North Dakota banks reported a remarkable median four-quarter net loan growth rate of 12.11 percent, more than ten times the national median of 0.91 percent, which only turned positive in the second quarter.

North Dakota median banks remained strong in both capital and liquidity. The total risk-based capital ratio, a key benchmark of capital adequacy, climbed slightly to 13.47 percent. Liquidity also improved by a small margin as the banks use of noncore funds (instead of more stable traditional deposits) decreased by 18 basis points to 15.77 percent of total liabilities.

The data for North Dakota and the nation are found in the tables below. The attachment to this release provides additional data on the characteristics of banks in the region and definitions and explanations of those data.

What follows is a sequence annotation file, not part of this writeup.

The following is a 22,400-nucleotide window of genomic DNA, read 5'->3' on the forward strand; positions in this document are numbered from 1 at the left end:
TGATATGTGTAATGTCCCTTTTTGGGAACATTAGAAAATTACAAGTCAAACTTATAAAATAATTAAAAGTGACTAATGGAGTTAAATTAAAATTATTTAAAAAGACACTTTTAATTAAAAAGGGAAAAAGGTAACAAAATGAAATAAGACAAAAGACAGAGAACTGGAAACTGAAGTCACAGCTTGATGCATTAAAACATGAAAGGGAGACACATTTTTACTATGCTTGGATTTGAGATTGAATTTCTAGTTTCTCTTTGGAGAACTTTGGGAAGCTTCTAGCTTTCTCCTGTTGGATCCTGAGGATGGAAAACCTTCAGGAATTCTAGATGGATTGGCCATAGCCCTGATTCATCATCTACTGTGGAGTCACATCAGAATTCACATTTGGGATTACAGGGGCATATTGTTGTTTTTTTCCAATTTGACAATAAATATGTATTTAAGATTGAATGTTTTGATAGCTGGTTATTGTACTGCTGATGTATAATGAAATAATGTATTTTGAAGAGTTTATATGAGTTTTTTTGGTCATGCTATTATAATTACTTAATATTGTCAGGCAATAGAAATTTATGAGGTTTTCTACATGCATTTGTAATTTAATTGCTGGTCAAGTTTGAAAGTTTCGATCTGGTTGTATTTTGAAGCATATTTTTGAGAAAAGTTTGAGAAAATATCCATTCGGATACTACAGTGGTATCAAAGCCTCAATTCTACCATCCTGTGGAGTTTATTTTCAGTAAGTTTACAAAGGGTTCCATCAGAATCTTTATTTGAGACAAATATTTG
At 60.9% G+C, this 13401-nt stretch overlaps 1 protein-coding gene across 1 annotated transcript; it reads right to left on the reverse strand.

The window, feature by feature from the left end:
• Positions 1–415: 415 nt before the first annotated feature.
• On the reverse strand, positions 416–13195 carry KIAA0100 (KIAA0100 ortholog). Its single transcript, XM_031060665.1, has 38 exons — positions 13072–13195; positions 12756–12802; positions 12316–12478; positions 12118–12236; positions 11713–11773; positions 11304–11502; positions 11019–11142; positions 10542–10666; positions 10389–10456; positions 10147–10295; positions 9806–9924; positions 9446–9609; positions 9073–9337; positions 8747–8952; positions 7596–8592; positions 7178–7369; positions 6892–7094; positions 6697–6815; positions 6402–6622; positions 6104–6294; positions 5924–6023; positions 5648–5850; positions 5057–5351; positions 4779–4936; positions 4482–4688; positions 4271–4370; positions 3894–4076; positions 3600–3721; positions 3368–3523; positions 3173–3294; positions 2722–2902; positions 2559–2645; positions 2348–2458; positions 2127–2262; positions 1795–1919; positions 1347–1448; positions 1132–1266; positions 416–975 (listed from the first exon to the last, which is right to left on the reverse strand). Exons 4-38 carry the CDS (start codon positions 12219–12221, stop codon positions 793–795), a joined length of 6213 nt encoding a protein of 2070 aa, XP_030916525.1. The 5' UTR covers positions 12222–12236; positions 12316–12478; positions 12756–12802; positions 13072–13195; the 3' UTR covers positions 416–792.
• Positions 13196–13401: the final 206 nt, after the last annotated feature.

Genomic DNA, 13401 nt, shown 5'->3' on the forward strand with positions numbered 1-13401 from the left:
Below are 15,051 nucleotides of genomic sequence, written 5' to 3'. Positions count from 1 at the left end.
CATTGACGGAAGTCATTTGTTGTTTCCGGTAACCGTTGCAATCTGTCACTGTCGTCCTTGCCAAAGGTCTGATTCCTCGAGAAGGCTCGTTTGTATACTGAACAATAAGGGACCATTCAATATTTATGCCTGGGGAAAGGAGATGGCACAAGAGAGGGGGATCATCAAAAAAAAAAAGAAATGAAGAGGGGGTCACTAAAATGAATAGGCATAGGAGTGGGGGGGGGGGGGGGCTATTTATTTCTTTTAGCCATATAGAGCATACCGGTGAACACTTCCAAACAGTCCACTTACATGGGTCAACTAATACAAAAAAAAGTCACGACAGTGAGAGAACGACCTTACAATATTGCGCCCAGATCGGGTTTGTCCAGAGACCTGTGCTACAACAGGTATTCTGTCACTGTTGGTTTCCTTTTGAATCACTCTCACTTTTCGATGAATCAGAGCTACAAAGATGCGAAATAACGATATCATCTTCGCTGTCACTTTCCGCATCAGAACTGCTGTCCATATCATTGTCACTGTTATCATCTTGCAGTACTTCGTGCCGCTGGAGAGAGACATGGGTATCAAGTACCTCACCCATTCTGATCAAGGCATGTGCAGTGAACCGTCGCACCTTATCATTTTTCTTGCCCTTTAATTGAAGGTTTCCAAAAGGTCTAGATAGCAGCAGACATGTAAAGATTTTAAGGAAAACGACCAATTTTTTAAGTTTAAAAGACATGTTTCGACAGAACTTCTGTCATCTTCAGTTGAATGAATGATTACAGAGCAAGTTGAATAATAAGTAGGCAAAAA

Data for North Dakota and the nation [pdf]

Additional data on the characteristics of banks in the region and definitions and explanations of these data [pdf]

More details on 2012 banking conditions can be found on the following page: Banking Conditions in Ninth District States - Third Quarter 2012 Update.

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Banking Conditions in South Dakota Improve a Bit and Continue Strong

South Dakota banking conditions generally improved and remain stronger than national conditions across key measures, according to Sept. 30, 2012, reports filed by the 74 commercial banks in the state. According to Ron Feldman, senior vice president of Supervision, Regulation and Credit at the Federal Reserve Bank of Minneapolis, “South Dakota banks continue to report minimal problem assets as the rest of the country recovers from crisis conditions. Profitability improved a bit in the third quarter, while loan growth was essentially flat. While measures of bank profitability and loan growth are below long-term averages in the state, they are performing better than measures in the rest of the country, overall.”

The state median ratio of problem loans to the resources banks have to cover losses improved by 27 basis points in the third quarter to a 20-year low of 3.84 percent, about a third of the national median.